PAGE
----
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I'll soon be applying for a new position. The new position will be slightly lower pay - public service, the salary is public, any decent HR person will know that the private sector pay more. So I'm concerned I won't get the job because they fear I won't stick around, or that I'm looking because something went wrong at my present position. I have the following reasons I'm applying for this particular position - all of them are true, but should I mention all of them?

  • My current position involves engineering in a sales back-office role - I want to change to a more technical position

  • My current position demands quick work, and it is expected to fudge over details to make a deadline. I want to work more thorough.

  • My last position was mostly X, where the position you are offereing is mostly Y - a subset of X. I look forward to deepen my expereince of Y. Your organisation also does X. Maybe, a few years down the road, there's a possibility of me doing X again - I'd like to talk about that.

  • I don't mind overtime, but in my current position overtime is handled informally and is often uncompensated. As you are public service, and were voted "best employer" multiple times, I expect an arrangement that's fair for all sides here.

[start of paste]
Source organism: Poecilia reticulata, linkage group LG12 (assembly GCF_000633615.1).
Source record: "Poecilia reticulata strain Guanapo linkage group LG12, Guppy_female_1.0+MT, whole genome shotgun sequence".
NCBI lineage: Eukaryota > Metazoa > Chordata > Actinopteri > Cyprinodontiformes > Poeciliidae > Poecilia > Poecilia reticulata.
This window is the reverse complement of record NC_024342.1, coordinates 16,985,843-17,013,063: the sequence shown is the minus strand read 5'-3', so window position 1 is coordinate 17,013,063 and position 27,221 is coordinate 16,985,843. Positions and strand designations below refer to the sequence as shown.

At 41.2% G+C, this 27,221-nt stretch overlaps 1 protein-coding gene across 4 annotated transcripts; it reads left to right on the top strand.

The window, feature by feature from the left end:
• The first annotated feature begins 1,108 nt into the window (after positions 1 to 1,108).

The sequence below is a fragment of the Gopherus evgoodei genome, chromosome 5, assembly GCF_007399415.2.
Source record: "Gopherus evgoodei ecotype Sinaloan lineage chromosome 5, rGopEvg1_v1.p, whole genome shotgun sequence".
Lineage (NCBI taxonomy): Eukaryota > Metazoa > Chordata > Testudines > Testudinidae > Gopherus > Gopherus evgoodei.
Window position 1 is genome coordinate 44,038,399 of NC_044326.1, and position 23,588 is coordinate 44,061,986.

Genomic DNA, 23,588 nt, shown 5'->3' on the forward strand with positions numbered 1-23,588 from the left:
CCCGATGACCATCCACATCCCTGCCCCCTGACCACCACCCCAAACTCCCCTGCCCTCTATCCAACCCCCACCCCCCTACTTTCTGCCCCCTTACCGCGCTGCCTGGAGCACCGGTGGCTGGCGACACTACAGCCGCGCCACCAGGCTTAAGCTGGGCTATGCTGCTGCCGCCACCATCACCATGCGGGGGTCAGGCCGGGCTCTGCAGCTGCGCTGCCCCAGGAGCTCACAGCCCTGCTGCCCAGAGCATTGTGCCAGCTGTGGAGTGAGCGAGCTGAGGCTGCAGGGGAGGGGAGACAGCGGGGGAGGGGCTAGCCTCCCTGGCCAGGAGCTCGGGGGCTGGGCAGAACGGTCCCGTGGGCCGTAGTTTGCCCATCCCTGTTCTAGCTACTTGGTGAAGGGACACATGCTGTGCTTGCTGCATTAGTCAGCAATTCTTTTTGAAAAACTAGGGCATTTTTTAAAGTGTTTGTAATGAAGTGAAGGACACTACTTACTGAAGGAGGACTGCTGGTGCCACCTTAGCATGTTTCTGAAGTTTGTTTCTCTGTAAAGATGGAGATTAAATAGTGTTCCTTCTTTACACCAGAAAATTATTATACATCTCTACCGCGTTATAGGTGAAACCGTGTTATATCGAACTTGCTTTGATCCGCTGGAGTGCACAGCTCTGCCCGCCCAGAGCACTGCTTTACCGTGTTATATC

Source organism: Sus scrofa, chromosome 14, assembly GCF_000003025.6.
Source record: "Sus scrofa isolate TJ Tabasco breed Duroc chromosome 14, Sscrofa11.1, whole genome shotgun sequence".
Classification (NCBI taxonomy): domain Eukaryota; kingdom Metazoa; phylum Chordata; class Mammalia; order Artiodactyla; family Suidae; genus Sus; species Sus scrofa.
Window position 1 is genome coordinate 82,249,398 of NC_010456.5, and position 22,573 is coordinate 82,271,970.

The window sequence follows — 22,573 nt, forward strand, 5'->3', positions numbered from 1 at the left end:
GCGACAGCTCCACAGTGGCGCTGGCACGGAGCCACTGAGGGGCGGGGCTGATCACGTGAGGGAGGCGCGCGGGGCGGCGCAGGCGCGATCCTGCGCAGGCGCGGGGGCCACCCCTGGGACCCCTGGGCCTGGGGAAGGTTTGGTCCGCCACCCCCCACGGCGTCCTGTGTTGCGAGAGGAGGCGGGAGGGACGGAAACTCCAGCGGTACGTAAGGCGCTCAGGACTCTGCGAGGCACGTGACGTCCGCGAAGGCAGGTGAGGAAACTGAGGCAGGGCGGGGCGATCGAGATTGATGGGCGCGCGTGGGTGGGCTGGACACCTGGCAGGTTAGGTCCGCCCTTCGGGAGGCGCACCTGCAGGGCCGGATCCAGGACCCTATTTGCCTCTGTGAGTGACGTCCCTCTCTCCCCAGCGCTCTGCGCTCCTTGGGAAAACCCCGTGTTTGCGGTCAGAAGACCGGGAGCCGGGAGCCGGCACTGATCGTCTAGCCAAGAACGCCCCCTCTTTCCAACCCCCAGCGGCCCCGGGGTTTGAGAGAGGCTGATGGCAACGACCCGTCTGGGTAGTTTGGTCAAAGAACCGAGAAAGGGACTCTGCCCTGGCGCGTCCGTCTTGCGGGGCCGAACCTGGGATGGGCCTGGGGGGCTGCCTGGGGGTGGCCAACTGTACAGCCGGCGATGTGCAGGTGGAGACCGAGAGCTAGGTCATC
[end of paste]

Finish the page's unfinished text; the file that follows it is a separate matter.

closed as primarily opinion-based by Jim G., AndreiROM, Dawny33, Marv Mills, mcknz Dec 22 '15 at 18:25

Many good questions generate some degree of opinion based on expert experience, but answers to this question will tend to be almost entirely based on opinions, rather than facts, references, or specific expertise. If this question can be reworded to fit the rules in the help center, please edit the question.

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    These all sound good to me. – Meredith Poor Dec 14 '13 at 16:15
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    any decent HR person will know that the private sector pay more. - False – IDrinkandIKnowThings Dec 15 '13 at 4:39
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    @chad, care to elaborate? – mart Dec 15 '13 at 9:51
  • also, explain the downvote, someone? – mart Dec 15 '13 at 12:35
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I have the following reasons I'm applying for this particular position - all of them are true, but should I mention all of them?

It's good that they are all true, since it is best to always stick to the truth. But some of these are "safer" to discuss than others in an interview.